It's difficult for me to imagine what it would be like to be a statist, but I wonder whether they really think they can turn people into collectivists with sex. If you think I'm kidding, just watch this video from Rock the Vote.

A Christmas Present for the Non-Statists on Your List

Recent posts have reviewed the enviro war against toilet paper and suggested the ideal present for your neighborhood collectivist. So it is appropriate to mix these two themes and suggest the ideal Christmas present for beleaguered taxpayers. It's a bit pricey (at least compared to what I spend at Costco) and I have no idea whether it is made of recycled fibers, but that shouldn't matter since conservatives and libertarians generally don't care about hollow gestures.

Sunday, December 20, 2009

Maybe This Explains Why Statists Are so Interested in Hand-Cranked Vibrators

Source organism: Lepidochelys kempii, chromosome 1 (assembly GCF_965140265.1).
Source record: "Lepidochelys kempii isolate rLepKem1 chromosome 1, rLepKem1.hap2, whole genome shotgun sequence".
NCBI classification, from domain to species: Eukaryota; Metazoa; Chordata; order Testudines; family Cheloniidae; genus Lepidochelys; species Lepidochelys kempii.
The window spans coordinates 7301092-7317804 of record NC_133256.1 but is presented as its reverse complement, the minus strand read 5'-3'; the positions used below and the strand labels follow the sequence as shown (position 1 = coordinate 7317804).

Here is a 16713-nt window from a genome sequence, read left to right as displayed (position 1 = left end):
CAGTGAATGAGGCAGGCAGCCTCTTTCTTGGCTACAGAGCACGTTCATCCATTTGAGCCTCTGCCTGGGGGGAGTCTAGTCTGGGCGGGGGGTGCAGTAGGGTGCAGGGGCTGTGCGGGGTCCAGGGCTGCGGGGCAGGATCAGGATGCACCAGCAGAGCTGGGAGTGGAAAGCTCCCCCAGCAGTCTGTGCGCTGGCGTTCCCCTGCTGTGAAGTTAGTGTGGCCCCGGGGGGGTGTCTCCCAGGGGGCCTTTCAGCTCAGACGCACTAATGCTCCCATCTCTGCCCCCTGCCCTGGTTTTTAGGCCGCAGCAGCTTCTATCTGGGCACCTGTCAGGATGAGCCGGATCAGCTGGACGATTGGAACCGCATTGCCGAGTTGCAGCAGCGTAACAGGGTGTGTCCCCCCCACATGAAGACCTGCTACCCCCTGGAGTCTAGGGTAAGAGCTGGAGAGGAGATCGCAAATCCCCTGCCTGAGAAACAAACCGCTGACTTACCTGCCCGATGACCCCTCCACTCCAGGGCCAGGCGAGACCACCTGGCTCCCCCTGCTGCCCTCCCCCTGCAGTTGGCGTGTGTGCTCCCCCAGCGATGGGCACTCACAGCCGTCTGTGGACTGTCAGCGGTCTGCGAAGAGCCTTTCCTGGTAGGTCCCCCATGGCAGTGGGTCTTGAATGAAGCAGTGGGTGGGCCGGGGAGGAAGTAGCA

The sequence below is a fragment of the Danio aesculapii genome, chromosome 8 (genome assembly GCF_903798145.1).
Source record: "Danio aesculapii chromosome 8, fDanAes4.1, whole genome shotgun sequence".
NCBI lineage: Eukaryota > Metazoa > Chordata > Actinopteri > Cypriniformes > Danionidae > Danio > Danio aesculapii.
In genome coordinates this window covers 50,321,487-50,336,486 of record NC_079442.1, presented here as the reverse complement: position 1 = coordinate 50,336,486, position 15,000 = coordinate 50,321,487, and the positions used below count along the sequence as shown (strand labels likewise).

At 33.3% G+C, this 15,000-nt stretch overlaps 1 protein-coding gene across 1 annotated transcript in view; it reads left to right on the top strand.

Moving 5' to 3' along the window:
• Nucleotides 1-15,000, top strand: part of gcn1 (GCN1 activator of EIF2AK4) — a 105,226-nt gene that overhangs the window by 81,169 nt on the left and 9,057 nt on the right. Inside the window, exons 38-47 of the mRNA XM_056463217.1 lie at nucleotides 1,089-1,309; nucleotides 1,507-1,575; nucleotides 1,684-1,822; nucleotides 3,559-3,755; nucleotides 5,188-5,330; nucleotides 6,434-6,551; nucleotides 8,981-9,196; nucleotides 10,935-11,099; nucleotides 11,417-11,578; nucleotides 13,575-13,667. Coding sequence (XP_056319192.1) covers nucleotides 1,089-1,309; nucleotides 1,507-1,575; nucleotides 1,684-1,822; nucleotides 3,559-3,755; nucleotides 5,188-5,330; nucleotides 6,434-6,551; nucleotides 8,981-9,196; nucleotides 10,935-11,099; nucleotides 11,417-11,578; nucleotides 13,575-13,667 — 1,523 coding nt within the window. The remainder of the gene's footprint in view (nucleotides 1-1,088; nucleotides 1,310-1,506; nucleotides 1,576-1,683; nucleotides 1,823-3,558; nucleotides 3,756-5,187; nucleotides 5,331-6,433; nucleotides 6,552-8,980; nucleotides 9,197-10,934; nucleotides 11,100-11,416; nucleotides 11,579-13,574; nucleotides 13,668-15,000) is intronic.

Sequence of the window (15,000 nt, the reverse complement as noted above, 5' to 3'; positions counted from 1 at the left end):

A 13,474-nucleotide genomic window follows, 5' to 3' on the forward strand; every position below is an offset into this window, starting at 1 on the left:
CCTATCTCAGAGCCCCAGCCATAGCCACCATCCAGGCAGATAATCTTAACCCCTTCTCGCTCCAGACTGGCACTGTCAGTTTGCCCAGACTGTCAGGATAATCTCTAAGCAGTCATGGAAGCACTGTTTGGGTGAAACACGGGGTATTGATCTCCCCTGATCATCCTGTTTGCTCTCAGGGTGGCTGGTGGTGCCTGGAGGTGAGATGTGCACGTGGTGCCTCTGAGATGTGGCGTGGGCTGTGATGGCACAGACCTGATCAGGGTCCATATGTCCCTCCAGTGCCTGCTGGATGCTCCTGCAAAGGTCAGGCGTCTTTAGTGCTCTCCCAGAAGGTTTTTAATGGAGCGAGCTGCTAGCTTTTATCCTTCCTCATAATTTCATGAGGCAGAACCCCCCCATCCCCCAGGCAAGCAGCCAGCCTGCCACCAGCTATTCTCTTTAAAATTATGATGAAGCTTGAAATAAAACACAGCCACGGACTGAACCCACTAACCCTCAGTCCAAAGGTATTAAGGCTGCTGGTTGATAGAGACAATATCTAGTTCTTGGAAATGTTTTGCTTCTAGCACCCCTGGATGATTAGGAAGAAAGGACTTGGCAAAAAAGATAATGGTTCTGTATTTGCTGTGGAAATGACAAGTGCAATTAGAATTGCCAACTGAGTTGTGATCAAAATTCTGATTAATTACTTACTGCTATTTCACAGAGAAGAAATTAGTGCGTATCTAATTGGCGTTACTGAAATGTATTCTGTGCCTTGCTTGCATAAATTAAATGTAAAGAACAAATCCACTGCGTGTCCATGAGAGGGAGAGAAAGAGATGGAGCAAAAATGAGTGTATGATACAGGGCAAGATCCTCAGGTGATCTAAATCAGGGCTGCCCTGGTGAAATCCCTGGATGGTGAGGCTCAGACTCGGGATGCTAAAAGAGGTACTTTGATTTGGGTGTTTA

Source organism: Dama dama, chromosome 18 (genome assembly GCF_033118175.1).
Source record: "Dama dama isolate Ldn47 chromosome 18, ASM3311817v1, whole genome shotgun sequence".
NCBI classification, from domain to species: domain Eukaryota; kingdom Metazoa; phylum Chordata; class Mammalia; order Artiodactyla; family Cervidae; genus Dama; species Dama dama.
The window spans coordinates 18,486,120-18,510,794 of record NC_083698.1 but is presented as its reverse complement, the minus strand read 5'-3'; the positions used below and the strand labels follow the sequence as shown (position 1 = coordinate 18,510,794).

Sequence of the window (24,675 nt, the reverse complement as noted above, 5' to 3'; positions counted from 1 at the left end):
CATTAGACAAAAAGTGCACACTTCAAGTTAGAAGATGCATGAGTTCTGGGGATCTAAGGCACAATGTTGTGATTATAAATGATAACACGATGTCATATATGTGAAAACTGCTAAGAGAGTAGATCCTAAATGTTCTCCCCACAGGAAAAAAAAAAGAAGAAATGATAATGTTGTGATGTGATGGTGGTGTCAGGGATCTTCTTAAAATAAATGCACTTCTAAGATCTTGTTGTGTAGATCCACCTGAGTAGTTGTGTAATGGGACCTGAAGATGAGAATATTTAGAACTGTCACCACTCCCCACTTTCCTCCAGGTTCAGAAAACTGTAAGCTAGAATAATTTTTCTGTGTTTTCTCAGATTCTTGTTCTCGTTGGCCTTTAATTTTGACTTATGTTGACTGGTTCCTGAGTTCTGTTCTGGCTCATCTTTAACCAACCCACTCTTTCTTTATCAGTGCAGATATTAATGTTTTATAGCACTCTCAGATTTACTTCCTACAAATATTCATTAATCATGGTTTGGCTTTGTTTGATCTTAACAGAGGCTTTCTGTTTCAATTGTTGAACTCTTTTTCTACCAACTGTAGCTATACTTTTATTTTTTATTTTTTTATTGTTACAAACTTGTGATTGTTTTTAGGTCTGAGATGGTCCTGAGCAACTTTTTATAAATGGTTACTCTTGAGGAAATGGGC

An earlier post poked fun at green-friendly sex toys. In the same spirit, let's now look at the enviro-fanatic campaign against soft toilet paper. For those of you who have had the pleasure of traveling abroad, you have probably had the less-than-satisfactory experience of...well, let's just say the mixed experience of using inadequate bathroom paper products. It's not quite as bad as using wax paper, but it definitely falls short of the comfort - and ultimate cleanliness - of an American bathroom. It definitely would be a step in the wrong direction if substandard products were imposed on Americans. Heck, that may just be the beginning. Limousine liberals such as Cheryl Crow want us to use just one square of toilet paper. And let's not forget the toilet paper police that will be necessary to enforce this policy. So imagine a future world where we get to use one square of crummy toilet paper. Is it any surprise that we will be less likely to be attracted to a significant other, or for a significant other to be attracted to us. Give the left credit for thinking ahead. Sex toys will be far more popular in that world. Here's a news report about the toilet paper fight: